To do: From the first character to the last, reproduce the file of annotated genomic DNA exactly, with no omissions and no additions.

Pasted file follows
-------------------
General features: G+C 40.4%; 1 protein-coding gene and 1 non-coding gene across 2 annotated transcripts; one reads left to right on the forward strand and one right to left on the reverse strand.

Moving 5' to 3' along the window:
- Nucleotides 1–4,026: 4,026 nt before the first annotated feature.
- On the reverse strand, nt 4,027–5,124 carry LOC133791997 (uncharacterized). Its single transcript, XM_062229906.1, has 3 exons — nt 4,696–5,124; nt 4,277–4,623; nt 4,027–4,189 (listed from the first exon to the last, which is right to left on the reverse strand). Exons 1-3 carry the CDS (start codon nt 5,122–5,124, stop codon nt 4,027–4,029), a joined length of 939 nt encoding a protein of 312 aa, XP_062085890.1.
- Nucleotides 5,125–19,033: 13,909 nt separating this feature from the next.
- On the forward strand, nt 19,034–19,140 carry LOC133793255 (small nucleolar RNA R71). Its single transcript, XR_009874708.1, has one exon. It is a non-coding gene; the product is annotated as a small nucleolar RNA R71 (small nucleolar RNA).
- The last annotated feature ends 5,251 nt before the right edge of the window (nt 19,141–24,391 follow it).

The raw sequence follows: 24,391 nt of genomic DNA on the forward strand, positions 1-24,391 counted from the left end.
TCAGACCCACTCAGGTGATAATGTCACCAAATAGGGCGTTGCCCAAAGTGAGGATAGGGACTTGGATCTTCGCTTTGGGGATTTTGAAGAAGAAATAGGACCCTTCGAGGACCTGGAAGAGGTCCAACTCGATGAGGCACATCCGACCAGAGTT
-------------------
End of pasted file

General features: G+C 40.4%; 1 protein-coding gene and 1 non-coding gene across 2 annotated transcripts; one reads left to right on the forward strand and one right to left on the reverse strand.

Moving 5' to 3' along the window:
- Nucleotides 1–4,026: 4,026 nt before the first annotated feature.
- On the reverse strand, nt 4,027–5,124 carry LOC133791997 (uncharacterized). Its single transcript, XM_062229906.1, has 3 exons — nt 4,696–5,124; nt 4,277–4,623; nt 4,027–4,189 (listed from the first exon to the last, which is right to left on the reverse strand). Exons 1-3 carry the CDS (start codon nt 5,122–5,124, stop codon nt 4,027–4,029), a joined length of 939 nt encoding a protein of 312 aa, XP_062085890.1.
- Nucleotides 5,125–19,033: 13,909 nt separating this feature from the next.
- On the forward strand, nt 19,034–19,140 carry LOC133793255 (small nucleolar RNA R71). Its single transcript, XR_009874708.1, has one exon. It is a non-coding gene; the product is annotated as a small nucleolar RNA R71 (small nucleolar RNA).
- The last annotated feature ends 5,251 nt before the right edge of the window (nt 19,141–24,391 follow it).

The raw sequence follows: 24,391 nt of genomic DNA on the forward strand, positions 1-24,391 counted from the left end.
TCAGACCCACTCAGGTGATAATGTCACCAAATAGGGCGTTGCCCAAAGTGAGGATAGGGACTTGGATCTTCGCTTTGGGGATTTTGAAGAAGAAATAGGACCCTTCGAGGACCTGGAAGAGGTCCAACTCGATGAGGCACATCCGACCAGAGTT